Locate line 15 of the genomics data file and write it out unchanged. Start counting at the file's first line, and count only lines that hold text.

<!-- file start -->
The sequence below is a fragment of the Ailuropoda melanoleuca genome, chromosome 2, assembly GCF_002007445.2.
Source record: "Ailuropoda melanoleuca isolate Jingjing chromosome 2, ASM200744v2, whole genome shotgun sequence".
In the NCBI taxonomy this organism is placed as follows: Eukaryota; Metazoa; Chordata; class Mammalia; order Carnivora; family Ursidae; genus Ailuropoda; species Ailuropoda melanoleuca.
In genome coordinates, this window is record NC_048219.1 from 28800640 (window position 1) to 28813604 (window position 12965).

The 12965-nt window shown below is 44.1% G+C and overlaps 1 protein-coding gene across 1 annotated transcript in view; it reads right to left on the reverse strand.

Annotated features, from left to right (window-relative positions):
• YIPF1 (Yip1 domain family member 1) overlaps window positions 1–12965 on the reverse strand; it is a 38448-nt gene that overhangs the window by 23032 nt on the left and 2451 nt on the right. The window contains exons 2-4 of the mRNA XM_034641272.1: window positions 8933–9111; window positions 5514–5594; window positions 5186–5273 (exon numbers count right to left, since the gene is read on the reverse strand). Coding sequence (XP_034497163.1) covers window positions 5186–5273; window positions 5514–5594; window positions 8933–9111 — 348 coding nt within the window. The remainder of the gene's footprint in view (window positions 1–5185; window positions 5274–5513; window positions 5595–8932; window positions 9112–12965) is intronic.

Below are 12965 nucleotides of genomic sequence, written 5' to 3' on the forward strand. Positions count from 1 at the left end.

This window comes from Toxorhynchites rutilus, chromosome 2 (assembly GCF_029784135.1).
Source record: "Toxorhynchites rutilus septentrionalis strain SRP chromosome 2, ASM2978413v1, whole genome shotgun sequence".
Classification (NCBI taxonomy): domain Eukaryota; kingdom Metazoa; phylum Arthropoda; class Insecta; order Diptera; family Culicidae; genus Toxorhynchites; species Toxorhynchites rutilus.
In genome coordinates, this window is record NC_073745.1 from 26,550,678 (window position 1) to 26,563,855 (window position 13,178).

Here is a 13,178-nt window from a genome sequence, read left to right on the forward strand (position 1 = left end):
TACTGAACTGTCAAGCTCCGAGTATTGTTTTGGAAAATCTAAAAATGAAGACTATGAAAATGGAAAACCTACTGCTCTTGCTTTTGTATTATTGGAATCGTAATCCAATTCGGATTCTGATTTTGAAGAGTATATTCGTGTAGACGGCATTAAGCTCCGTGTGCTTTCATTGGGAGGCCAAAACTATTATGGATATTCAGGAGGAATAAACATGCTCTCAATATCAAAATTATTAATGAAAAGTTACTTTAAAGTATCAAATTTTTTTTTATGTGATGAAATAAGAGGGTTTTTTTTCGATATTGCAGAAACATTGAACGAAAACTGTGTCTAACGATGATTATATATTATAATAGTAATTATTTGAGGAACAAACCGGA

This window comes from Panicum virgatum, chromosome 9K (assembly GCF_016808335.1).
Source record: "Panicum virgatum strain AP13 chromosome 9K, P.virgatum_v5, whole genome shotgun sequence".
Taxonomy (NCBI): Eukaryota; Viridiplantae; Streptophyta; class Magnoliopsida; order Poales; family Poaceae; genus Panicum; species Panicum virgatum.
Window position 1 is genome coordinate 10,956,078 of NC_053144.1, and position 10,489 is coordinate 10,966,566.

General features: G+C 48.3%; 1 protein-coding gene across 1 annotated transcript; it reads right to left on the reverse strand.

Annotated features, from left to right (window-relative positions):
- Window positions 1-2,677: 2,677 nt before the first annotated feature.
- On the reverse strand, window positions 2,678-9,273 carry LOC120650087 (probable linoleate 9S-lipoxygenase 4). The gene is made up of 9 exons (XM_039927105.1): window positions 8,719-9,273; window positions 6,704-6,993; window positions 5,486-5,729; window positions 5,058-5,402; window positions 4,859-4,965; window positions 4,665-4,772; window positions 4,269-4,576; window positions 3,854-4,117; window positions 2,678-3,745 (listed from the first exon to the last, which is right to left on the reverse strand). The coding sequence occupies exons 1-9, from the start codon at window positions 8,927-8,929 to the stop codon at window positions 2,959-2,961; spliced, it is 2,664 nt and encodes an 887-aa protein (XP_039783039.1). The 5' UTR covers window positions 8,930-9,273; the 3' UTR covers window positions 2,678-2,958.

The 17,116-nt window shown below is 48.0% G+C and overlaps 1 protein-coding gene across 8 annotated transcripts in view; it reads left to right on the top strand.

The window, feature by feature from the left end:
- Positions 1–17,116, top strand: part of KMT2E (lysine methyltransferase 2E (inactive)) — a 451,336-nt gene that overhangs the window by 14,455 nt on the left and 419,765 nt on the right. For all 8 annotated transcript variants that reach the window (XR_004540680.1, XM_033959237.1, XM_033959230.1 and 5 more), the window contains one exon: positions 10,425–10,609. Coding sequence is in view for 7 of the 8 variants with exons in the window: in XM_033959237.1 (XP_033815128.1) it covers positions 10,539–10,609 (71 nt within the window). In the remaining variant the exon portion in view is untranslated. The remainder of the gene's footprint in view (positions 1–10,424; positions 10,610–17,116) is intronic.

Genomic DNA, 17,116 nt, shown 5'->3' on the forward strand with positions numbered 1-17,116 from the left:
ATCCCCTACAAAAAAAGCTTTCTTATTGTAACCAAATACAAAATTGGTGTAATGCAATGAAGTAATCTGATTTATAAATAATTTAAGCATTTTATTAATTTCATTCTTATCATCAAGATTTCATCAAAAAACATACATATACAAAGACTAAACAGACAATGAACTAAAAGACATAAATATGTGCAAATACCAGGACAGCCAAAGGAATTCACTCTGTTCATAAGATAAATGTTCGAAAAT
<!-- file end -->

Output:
This window comes from Panicum virgatum, chromosome 9K (assembly GCF_016808335.1).